I would translate it with "just" in this context, too:

Just come at 10 o'clock tomorrow.

In this example, it also plays the role of softening the sentence:

Kommen Sie morgen um 10 Uhr.

would be more a command.

Edited to add one more example because of the comment:

Sie können doch morgen kommen.

You can just come tomorrow. (Perceived opposition to no possibility to come.)

Sie können morgen doch kommen.

You can come tomorrow, after all. (Implies that the speaker revises information.)

This is more complicated than I thought. I will think some more on this.

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wow, almost the same answer as mine 8 secs earlier! MUST be right! ;) +1 because it's longer –  splattne Jun 4 '11 at 15:18
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I don'T see how 'einfach' is helping to understand the sentence. It doesn't. You could add another word without any sence easily, if you prefere long sentences 'Kommen Sie doch einfach mal morgen um 10 Uhr'. I agree that 'doch' is softening here, as 'einfach' or 'mal', but they work independently from each other, and using more than one is bad style, imho. –  user unknown Jun 4 '11 at 15:34
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@user unknown: The "einfach" makes clear that the perceived opposition is to the fact that there are many possibilities to come. This marks the sentence as a choice instead of a command. "Einfach" is not a word without any sense. –  Phira Jun 4 '11 at 15:37
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It doesn't mean "after all" here? –  user508 Jun 4 '11 at 15:45
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Ich sage nicht, dass 'einfach' keine Bedeutung hätte, auch wenn es kaum eine hat - es bedeutet wohl sowas wie 'formlos, ohne große Einladung, ohne weiteren äußeren Anlaß', aber ich bestreite, dass das 'doch' ein unterschlagenes 'einfach' impliziert. "Kommen Sie doch zu unserem Maskenball auf die Burg im See - denken Sie daran, dass Sie ein Floß brauchen!" wäre nun alles andere als einfach. Mir scheint eher, dass das 'doch' dafür steht, sich einen Ruck zu geben, die eigene Trägheit zu überwinden, ihr zu trotzen - daher vielleicht 'doch'. –  user unknown Jun 4 '11 at 17:02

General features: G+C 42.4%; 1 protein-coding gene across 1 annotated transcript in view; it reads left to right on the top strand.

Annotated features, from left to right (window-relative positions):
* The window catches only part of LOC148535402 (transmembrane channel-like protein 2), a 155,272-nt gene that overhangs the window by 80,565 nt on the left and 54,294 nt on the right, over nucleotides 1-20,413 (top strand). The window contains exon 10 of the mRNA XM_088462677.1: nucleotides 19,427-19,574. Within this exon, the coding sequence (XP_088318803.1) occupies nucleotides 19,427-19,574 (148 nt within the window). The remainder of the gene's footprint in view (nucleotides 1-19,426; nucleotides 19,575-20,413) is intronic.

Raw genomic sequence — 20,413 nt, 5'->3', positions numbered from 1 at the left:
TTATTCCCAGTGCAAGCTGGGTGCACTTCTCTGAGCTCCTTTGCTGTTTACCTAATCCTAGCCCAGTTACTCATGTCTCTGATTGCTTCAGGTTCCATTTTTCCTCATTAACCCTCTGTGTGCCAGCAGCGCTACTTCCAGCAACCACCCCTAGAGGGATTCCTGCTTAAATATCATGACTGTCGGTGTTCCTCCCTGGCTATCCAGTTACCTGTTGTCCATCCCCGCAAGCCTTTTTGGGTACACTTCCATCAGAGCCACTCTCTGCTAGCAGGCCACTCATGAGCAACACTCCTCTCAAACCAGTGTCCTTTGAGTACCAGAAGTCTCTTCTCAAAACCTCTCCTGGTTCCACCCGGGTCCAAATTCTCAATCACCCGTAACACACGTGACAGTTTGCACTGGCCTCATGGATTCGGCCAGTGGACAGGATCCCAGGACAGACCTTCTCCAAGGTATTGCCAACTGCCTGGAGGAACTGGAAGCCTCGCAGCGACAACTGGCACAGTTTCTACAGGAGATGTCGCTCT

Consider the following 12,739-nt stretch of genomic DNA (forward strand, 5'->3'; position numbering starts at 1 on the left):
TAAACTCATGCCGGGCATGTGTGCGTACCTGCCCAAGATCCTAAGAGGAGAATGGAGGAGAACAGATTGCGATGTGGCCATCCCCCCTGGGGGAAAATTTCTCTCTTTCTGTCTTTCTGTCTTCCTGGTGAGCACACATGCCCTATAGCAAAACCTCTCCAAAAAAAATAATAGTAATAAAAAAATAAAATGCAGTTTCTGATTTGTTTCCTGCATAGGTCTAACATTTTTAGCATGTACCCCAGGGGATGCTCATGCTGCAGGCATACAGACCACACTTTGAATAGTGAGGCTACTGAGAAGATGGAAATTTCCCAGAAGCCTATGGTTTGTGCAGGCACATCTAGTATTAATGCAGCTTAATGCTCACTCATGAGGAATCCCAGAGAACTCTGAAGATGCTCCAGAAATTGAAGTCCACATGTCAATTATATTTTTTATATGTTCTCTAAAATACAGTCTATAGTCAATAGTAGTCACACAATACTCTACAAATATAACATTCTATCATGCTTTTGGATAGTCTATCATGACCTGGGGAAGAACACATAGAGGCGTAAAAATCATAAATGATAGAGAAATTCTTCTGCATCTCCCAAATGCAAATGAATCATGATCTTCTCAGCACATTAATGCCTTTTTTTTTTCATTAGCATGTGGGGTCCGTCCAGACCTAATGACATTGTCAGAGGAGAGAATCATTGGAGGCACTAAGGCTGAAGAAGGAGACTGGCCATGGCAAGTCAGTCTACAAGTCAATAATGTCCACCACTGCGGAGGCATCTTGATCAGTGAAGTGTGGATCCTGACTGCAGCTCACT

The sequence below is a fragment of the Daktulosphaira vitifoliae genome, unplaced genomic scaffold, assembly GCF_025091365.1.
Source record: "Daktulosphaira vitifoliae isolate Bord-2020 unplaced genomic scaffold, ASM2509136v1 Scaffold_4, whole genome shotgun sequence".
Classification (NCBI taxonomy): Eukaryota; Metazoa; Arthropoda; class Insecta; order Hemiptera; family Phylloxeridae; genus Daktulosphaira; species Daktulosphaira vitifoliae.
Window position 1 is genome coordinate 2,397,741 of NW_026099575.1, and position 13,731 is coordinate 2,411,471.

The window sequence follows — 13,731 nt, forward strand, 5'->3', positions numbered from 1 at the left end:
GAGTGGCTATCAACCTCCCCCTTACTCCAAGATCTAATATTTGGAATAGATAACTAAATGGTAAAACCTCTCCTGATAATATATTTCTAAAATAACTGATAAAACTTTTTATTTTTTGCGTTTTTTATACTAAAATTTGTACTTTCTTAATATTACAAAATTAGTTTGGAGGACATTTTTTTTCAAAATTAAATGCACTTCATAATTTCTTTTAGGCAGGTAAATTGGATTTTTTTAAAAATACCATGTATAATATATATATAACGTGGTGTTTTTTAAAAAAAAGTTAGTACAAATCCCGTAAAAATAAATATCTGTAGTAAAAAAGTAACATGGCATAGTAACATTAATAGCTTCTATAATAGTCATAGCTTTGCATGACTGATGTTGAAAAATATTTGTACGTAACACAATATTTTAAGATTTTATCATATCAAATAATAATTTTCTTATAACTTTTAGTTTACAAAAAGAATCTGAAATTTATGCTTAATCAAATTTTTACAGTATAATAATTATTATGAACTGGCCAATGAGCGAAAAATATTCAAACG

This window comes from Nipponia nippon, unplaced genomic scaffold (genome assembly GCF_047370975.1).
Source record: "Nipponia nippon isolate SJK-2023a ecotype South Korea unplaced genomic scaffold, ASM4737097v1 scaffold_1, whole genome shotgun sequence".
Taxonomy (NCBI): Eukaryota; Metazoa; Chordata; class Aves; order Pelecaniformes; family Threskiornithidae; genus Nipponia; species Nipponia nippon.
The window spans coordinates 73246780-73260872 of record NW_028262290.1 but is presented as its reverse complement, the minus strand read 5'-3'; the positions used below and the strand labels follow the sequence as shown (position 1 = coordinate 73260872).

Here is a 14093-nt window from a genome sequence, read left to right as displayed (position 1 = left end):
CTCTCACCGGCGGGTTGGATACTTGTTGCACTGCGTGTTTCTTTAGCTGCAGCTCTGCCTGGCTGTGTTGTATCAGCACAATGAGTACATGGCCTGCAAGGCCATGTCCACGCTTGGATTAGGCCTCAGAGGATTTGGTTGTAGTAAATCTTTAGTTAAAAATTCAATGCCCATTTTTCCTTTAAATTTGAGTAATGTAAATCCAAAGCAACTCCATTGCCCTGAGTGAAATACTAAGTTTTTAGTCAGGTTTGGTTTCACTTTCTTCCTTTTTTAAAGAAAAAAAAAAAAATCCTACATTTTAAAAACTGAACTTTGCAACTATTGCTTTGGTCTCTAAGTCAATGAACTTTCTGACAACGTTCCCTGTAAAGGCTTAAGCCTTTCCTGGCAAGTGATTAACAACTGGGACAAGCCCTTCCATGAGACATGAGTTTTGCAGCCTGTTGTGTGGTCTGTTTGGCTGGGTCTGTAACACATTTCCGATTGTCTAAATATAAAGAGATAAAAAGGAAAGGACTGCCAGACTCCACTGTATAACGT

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The doch in your first question is something like:

A: This is not true
B: It is! (Doch)

but on your second question, it is a kind of a suggestion like:

A: When can i come to you?
B: Why don't you come at 10 o'clock? (Kommen sie doch um 10 Uhr)

It makes the question friendlier and adds a suggestion.

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I doubt if it means "Why don't you come at 10 o'clock?". –  user508 Jun 4 '11 at 18:32
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Doch doch, it means something like "Why don't you come at 10 o'clock?", as a friendly invitation or suggestion. Or, if you prefer, "Just come at 10 o'clock if you like." –  Lumi Jun 4 '11 at 18:47
    
The examples are from a formal conversation. should mean something formal, not friendly, I guess. –  user508 Jun 4 '11 at 19:10
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Hello, a :) goes to @lumi :) It really means that @gigili. –  Herr K Jun 4 '11 at 20:51
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I know "doch" is used to contradict a negative statement:

Just a comment: In Vienna (Wien) you may find people saying "Oja!" over and over again. This is meant to be the "doch" used in other parts of Austria, such as Carinthia (Kärnten). The "Oja", which originally are the two words "Oh" and "Ja" joined together, is exactly the "doch" of your first example above. Sometime used with an additional "Na" in front of it: "Na oja!"

A: Du warst heut' aber nicht beim Frisör.

B: Oja!

Maybe noteworthy for people travelling to Vienna...

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Thanks for useful information. –  user508 Jun 5 '11 at 11:51
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Is it something like "anyway, come tomorrow morning at 10"?

Rather not.

Is it necessary to use it there?

It is not necessary. However, it turns the command like

Kommen Sie morgen um 10 Uhr.

into a suggestion (that can be easier refused)

Kommen Sie doch morgen um 10 Uhr.

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You anticipate a possible No in Kommen sie doch um 10 Uhr and emphasize your suggestion for this case already. That you already consider possible difficulties shows your solicitousness and so it is more received as friendliness.